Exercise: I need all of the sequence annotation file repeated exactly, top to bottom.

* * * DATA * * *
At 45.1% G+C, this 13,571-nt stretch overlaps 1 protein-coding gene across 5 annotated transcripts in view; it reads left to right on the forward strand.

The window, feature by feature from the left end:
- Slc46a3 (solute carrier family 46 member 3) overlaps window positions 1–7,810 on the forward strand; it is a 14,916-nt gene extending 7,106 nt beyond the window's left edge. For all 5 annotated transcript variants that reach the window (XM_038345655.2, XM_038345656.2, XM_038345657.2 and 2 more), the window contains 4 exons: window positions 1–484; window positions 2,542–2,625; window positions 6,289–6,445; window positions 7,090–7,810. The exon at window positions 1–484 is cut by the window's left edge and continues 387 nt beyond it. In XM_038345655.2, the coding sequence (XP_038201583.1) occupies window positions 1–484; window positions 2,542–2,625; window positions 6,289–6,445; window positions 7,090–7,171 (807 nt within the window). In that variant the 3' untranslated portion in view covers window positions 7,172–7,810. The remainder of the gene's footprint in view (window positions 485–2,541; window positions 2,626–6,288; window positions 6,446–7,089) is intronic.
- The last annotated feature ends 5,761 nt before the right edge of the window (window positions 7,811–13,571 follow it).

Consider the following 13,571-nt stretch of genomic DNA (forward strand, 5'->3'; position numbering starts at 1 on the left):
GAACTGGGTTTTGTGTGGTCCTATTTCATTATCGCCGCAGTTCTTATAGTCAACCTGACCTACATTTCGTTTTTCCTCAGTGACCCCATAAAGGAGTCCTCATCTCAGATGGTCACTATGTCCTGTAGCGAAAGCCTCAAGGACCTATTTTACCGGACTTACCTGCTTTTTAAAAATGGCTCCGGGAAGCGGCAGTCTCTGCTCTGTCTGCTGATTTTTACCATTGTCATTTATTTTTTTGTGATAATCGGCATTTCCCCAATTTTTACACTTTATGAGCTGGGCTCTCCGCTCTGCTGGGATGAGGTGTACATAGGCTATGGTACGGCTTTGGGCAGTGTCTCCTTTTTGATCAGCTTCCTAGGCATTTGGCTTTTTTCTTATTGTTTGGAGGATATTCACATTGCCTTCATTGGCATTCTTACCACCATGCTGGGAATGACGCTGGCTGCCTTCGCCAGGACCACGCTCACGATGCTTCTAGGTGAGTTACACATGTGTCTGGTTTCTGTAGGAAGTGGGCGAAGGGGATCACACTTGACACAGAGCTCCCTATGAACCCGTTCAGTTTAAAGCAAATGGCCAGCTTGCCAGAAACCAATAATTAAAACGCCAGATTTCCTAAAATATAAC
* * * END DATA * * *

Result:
At 45.1% G+C, this 13,571-nt stretch overlaps 1 protein-coding gene across 5 annotated transcripts in view; it reads left to right on the forward strand.

The window, feature by feature from the left end:
- Slc46a3 (solute carrier family 46 member 3) overlaps window positions 1–7,810 on the forward strand; it is a 14,916-nt gene extending 7,106 nt beyond the window's left edge. For all 5 annotated transcript variants that reach the window (XM_038345655.2, XM_038345656.2, XM_038345657.2 and 2 more), the window contains 4 exons: window positions 1–484; window positions 2,542–2,625; window positions 6,289–6,445; window positions 7,090–7,810. The exon at window positions 1–484 is cut by the window's left edge and continues 387 nt beyond it. In XM_038345655.2, the coding sequence (XP_038201583.1) occupies window positions 1–484; window positions 2,542–2,625; window positions 6,289–6,445; window positions 7,090–7,171 (807 nt within the window). In that variant the 3' untranslated portion in view covers window positions 7,172–7,810. The remainder of the gene's footprint in view (window positions 485–2,541; window positions 2,626–6,288; window positions 6,446–7,089) is intronic.
- The last annotated feature ends 5,761 nt before the right edge of the window (window positions 7,811–13,571 follow it).

Consider the following 13,571-nt stretch of genomic DNA (forward strand, 5'->3'; position numbering starts at 1 on the left):
GAACTGGGTTTTGTGTGGTCCTATTTCATTATCGCCGCAGTTCTTATAGTCAACCTGACCTACATTTCGTTTTTCCTCAGTGACCCCATAAAGGAGTCCTCATCTCAGATGGTCACTATGTCCTGTAGCGAAAGCCTCAAGGACCTATTTTACCGGACTTACCTGCTTTTTAAAAATGGCTCCGGGAAGCGGCAGTCTCTGCTCTGTCTGCTGATTTTTACCATTGTCATTTATTTTTTTGTGATAATCGGCATTTCCCCAATTTTTACACTTTATGAGCTGGGCTCTCCGCTCTGCTGGGATGAGGTGTACATAGGCTATGGTACGGCTTTGGGCAGTGTCTCCTTTTTGATCAGCTTCCTAGGCATTTGGCTTTTTTCTTATTGTTTGGAGGATATTCACATTGCCTTCATTGGCATTCTTACCACCATGCTGGGAATGACGCTGGCTGCCTTCGCCAGGACCACGCTCACGATGCTTCTAGGTGAGTTACACATGTGTCTGGTTTCTGTAGGAAGTGGGCGAAGGGGATCACACTTGACACAGAGCTCCCTATGAACCCGTTCAGTTTAAAGCAAATGGCCAGCTTGCCAGAAACCAATAATTAAAACGCCAGATTTCCTAAAATATAAC